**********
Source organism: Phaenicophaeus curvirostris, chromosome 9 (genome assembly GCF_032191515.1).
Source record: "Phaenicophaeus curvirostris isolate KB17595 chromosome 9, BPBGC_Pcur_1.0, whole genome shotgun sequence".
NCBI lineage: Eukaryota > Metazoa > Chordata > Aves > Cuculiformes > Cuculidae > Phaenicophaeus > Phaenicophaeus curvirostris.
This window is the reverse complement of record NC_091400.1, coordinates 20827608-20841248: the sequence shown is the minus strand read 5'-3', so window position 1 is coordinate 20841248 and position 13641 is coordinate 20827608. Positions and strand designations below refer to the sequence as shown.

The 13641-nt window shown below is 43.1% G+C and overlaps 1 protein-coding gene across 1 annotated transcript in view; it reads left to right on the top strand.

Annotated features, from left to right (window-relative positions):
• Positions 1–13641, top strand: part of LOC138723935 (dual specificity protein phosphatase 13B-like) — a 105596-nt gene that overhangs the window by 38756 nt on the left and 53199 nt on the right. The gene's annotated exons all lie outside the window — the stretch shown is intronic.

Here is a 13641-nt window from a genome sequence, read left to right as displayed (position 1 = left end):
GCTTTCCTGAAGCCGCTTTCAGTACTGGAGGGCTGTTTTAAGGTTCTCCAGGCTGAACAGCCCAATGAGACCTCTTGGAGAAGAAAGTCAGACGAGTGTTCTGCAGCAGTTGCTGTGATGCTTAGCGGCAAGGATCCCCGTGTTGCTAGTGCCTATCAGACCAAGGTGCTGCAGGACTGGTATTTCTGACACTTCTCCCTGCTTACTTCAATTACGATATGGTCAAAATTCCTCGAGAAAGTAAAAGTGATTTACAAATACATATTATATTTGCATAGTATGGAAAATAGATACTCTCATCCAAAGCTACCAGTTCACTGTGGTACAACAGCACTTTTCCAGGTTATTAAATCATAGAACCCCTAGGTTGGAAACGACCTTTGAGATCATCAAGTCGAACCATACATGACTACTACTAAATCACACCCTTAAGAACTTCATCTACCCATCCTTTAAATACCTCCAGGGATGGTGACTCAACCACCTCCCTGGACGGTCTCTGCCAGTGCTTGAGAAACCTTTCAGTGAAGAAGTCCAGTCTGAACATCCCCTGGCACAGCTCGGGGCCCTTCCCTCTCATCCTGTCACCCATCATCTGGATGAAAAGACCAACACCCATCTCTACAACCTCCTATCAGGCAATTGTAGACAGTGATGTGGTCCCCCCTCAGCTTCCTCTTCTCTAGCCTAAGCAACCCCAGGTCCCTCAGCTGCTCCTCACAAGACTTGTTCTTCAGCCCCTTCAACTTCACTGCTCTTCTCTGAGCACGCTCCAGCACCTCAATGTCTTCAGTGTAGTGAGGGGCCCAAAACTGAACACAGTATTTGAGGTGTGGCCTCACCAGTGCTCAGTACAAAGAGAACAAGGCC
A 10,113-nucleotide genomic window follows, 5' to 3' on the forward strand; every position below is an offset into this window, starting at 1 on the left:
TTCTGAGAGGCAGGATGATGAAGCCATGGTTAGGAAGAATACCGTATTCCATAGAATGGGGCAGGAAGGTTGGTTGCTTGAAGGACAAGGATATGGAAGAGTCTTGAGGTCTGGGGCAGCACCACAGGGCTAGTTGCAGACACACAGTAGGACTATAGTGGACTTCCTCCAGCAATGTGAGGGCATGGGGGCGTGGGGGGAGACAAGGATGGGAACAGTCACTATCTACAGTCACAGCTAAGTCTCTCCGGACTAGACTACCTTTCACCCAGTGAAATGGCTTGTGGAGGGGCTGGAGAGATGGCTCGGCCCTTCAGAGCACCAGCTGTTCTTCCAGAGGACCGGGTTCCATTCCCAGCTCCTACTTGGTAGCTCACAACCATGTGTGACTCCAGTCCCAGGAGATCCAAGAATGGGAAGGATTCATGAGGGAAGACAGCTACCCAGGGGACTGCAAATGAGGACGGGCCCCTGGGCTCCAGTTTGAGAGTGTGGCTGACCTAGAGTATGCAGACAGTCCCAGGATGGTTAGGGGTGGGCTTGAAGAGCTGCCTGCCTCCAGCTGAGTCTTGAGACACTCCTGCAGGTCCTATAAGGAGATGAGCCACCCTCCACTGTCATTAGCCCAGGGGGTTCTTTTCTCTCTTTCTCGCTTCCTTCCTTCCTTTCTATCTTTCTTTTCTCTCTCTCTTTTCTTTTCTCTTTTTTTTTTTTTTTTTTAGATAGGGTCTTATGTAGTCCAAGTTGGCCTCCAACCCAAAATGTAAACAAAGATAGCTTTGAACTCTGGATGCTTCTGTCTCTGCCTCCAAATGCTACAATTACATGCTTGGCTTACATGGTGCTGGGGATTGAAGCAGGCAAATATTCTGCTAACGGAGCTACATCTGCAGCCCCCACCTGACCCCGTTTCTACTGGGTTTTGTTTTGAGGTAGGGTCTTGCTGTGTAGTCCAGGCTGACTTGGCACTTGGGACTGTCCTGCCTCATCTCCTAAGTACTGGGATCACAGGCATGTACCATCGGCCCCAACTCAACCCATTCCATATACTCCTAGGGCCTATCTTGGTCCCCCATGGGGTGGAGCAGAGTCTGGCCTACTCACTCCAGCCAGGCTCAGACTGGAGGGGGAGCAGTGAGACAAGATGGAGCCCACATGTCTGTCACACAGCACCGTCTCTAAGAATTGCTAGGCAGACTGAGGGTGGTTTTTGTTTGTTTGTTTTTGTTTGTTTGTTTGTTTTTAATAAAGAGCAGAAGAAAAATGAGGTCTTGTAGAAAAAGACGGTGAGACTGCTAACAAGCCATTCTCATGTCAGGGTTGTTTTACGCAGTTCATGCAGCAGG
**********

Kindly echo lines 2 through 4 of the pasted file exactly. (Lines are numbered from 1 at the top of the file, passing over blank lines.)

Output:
Source record: "Phaenicophaeus curvirostris isolate KB17595 chromosome 9, BPBGC_Pcur_1.0, whole genome shotgun sequence".
NCBI lineage: Eukaryota > Metazoa > Chordata > Aves > Cuculiformes > Cuculidae > Phaenicophaeus > Phaenicophaeus curvirostris.
This window is the reverse complement of record NC_091400.1, coordinates 20827608-20841248: the sequence shown is the minus strand read 5'-3', so window position 1 is coordinate 20841248 and position 13641 is coordinate 20827608. Positions and strand designations below refer to the sequence as shown.